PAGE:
Nick Waterhouse with Hearing Things
October 10th, 2016 at The Sinclair
By: Nicole Piker
Nick Waterhouse brought his old R&B funk to the stage of the Sinclair in Boston on Columbus Day. There is something thrilling about seeing an artist live who can come on stage wearing a dark suit and jacket with dark rimmed glasses, dressed like an R&B artist straight out of the 1950’s with the confidence to match, as he pulled the mic stand towards himself. Although Nick Waterhouse and his backup band, The Tarots, were great to see live, I did feel a little bit let down by the turn out of the crowd. Although, in retrospect, his music is quite outside of the mainstream, so this is not unexpected. The unanimous vibe of the people surrounding me, joyfully swaying to the rhythm with a beer in hand, was that they were fully absorbed in the music. His calmness and cool composure was juxtaposed with the moodiness of the band, which consisted of a saxophonist, drummer, keyboardist, electric bassist, and backup vocalist/ tambourine player.
Walking into the Sinclair that night, I was surprised that the opening band, Hearing Things, started right on schedule. Despite their matching white suit jackets and their excitement to open for Nick Waterhouse in both Brooklyn and Boston, I wasn’t wowed by them at all. It was clear that they were skilled musicians who played their instruments well, but there was nothing original to set them apart from other bands trying to capture the same sound. One song that stood out was “Transit of Venus”. The saxophone had a sinister melody and some of the drumming was on the upbeat — yet there was still something off about it. “Hotel Prison,” a song about a haunted hotel the band once stayed at, was probably the best one they played and well received by the audience.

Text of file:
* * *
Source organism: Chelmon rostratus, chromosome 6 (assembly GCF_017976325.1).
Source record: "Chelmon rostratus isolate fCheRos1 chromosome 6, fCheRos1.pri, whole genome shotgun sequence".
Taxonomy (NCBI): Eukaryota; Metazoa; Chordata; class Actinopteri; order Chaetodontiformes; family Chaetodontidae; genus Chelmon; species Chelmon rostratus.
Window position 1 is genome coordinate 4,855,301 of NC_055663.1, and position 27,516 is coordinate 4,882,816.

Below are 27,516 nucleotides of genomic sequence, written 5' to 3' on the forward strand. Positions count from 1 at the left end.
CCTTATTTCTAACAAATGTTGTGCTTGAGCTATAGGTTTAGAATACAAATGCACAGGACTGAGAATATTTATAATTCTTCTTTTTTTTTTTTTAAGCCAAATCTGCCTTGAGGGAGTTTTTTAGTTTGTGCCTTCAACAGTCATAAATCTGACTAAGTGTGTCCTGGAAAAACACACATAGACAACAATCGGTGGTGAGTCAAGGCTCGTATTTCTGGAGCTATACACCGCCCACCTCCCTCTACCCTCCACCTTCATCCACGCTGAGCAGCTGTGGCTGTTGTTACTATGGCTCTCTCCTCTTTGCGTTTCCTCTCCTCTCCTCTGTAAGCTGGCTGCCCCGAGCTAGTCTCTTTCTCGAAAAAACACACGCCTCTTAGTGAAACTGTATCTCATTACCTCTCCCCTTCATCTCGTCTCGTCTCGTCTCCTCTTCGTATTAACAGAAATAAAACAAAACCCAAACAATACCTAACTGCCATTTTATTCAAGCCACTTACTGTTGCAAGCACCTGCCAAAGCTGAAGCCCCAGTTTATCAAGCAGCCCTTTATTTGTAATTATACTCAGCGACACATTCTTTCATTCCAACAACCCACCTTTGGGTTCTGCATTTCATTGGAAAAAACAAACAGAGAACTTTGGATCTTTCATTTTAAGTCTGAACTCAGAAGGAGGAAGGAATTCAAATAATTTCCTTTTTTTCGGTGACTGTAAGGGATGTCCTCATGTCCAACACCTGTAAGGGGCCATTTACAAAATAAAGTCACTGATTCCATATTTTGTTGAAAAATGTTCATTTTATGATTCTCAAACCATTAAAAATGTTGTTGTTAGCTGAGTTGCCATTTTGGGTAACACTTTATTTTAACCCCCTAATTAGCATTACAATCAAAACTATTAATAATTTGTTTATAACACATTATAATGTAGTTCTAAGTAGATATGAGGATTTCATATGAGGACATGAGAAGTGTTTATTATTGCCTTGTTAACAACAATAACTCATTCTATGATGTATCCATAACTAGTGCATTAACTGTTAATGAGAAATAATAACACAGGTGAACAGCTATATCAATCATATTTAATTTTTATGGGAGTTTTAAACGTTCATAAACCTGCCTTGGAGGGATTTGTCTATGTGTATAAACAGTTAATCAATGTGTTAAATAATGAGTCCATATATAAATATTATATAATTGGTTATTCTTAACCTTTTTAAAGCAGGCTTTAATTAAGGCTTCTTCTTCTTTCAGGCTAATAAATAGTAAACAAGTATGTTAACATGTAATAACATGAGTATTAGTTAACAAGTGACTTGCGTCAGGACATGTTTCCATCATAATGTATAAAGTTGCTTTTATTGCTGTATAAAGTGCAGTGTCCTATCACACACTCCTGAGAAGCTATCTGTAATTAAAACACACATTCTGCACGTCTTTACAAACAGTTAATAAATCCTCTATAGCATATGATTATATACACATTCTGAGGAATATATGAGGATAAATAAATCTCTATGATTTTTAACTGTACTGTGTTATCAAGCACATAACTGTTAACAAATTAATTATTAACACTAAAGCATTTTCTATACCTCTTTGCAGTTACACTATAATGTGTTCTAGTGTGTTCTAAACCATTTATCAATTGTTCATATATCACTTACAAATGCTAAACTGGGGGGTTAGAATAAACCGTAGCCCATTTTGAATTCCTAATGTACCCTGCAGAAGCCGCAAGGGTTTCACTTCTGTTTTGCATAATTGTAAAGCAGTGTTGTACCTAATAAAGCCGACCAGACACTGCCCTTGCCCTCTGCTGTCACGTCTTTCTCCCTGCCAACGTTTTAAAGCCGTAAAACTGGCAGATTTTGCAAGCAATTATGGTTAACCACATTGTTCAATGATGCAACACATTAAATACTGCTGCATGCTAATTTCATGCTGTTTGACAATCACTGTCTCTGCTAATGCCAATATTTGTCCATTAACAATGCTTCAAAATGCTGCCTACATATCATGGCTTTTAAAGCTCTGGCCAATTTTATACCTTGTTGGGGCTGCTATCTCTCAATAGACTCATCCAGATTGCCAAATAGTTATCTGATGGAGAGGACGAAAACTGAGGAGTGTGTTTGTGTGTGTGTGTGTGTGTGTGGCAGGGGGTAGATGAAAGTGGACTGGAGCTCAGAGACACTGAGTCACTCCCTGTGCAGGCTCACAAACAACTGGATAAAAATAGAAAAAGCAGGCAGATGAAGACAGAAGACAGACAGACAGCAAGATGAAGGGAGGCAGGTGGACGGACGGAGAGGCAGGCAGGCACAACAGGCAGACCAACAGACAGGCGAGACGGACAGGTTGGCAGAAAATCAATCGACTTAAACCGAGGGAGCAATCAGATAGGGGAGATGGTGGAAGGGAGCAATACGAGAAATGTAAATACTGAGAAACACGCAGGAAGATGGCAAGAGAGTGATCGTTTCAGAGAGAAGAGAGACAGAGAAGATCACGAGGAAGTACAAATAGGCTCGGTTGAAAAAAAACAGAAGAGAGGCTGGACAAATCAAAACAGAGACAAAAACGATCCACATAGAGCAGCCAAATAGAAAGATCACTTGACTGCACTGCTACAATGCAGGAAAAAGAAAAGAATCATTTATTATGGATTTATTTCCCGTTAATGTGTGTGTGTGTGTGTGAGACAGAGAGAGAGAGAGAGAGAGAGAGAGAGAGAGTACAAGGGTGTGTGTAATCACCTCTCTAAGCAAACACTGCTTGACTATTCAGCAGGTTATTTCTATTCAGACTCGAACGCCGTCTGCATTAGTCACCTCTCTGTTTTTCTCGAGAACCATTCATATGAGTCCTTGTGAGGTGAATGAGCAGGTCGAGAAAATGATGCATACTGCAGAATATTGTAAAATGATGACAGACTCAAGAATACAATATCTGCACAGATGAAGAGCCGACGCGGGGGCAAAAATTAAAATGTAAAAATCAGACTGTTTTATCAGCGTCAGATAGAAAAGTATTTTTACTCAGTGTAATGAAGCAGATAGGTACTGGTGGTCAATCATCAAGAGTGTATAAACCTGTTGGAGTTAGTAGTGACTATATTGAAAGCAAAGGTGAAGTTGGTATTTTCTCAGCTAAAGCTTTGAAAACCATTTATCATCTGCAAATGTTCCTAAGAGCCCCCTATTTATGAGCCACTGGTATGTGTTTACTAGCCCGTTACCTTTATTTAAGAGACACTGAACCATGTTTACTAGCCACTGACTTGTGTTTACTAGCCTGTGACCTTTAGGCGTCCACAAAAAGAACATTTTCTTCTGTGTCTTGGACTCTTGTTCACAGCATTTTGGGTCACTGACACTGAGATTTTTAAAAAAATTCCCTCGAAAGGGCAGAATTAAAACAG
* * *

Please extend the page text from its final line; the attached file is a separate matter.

As the crowd grew, the stage lights were dimmed to a deep blue color, prompting The Tarots to come on stage. “Sleeping Pill,” one of his funk classics from his album Holly, kicked off the set with the combination of Nick Waterhouse’s R&B voice and the female backup singer adding dimension. Another song that stood out was “It’s Time;” it had a fun fast-paced rock and jazz that had the audience dancing and singing along. As the set continued, we heard solos from the sax, dancing from the backup singer, a drum solo, and even a guitar solo from Nick Waterhouse. He played a good mix of songs from all of his albums, Time’s All Gone, Holly, and his most recent, Never Twice. He waited to play “Ain’t There Something That Money Can’t Buy” until about halfway through his performance, at which point the audience was suitably excited. Not only did Nick Waterhouse kill his guitar solo and vocals in this song, but the entire band participated fully, singing and moving around the stage. It was truly a highpoint in the show. Although many of his songs like “The Old Place” and “Say I Wanna Know” were exceptionally great to see live and were even better than the recordings, some of his other songs did not have that extra “oomph” that I was hoping for. The majority sounded like nearly indistinguishable renditions of his song “Time’s All Gone” which can get very repetitive. To my disappointment he never played the most popular song from his new album Never Twice, “Katchi,” which he collaborated with Leon Bridges to make. Even so, the show was a success – Waterhouse captivated an audience that reflected all of the energy he brought to the stage.